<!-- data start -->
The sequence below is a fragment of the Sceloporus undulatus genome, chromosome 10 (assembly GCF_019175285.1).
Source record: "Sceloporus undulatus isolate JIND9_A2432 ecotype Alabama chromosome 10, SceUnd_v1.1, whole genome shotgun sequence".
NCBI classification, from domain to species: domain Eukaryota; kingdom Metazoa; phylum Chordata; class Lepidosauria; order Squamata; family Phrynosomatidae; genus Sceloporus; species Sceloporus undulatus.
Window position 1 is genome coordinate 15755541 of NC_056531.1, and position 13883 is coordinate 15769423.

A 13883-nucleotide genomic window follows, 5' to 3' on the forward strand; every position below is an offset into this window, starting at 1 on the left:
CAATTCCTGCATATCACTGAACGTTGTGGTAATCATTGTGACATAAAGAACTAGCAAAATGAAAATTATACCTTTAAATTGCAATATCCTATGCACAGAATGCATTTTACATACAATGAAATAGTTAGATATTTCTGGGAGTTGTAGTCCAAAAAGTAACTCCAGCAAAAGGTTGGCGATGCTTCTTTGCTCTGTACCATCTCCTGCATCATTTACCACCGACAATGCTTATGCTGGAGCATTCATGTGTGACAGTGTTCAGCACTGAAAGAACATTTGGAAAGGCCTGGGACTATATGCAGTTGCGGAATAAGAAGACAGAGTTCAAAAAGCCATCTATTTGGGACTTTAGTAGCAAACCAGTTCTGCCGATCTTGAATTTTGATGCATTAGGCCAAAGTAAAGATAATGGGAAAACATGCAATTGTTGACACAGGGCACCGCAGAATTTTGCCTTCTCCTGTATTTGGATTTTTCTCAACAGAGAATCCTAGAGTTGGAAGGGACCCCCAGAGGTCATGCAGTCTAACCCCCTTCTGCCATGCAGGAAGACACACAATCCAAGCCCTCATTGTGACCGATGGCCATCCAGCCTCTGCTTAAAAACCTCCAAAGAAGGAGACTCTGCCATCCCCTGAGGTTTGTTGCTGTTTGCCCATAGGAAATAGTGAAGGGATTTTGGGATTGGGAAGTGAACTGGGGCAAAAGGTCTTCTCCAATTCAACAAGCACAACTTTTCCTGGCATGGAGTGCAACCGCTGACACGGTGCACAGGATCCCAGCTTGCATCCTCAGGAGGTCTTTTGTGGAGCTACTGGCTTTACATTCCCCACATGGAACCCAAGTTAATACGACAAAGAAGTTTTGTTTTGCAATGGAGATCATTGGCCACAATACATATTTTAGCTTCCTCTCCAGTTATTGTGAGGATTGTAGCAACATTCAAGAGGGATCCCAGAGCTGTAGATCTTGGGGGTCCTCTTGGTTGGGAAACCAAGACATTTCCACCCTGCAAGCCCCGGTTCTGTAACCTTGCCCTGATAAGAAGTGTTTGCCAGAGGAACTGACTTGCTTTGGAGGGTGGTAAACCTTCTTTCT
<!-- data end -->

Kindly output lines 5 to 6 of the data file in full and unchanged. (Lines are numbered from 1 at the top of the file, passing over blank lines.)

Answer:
A 13883-nucleotide genomic window follows, 5' to 3' on the forward strand; every position below is an offset into this window, starting at 1 on the left:
CAATTCCTGCATATCACTGAACGTTGTGGTAATCATTGTGACATAAAGAACTAGCAAAATGAAAATTATACCTTTAAATTGCAATATCCTATGCACAGAATGCATTTTACATACAATGAAATAGTTAGATATTTCTGGGAGTTGTAGTCCAAAAAGTAACTCCAGCAAAAGGTTGGCGATGCTTCTTTGCTCTGTACCATCTCCTGCATCATTTACCACCGACAATGCTTATGCTGGAGCATTCATGTGTGACAGTGTTCAGCACTGAAAGAACATTTGGAAAGGCCTGGGACTATATGCAGTTGCGGAATAAGAAGACAGAGTTCAAAAAGCCATCTATTTGGGACTTTAGTAGCAAACCAGTTCTGCCGATCTTGAATTTTGATGCATTAGGCCAAAGTAAAGATAATGGGAAAACATGCAATTGTTGACACAGGGCACCGCAGAATTTTGCCTTCTCCTGTATTTGGATTTTTCTCAACAGAGAATCCTAGAGTTGGAAGGGACCCCCAGAGGTCATGCAGTCTAACCCCCTTCTGCCATGCAGGAAGACACACAATCCAAGCCCTCATTGTGACCGATGGCCATCCAGCCTCTGCTTAAAAACCTCCAAAGAAGGAGACTCTGCCATCCCCTGAGGTTTGTTGCTGTTTGCCCATAGGAAATAGTGAAGGGATTTTGGGATTGGGAAGTGAACTGGGGCAAAAGGTCTTCTCCAATTCAACAAGCACAACTTTTCCTGGCATGGAGTGCAACCGCTGACACGGTGCACAGGATCCCAGCTTGCATCCTCAGGAGGTCTTTTGTGGAGCTACTGGCTTTACATTCCCCACATGGAACCCAAGTTAATACGACAAAGAAGTTTTGTTTTGCAATGGAGATCATTGGCCACAATACATATTTTAGCTTCCTCTCCAGTTATTGTGAGGATTGTAGCAACATTCAAGAGGGATCCCAGAGCTGTAGATCTTGGGGGTCCTCTTGGTTGGGAAACCAAGACATTTCCACCCTGCAAGCCCCGGTTCTGTAACCTTGCCCTGATAAGAAGTGTTTGCCAGAGGAACTGACTTGCTTTGGAGGGTGGTAAACCTTCTTTCT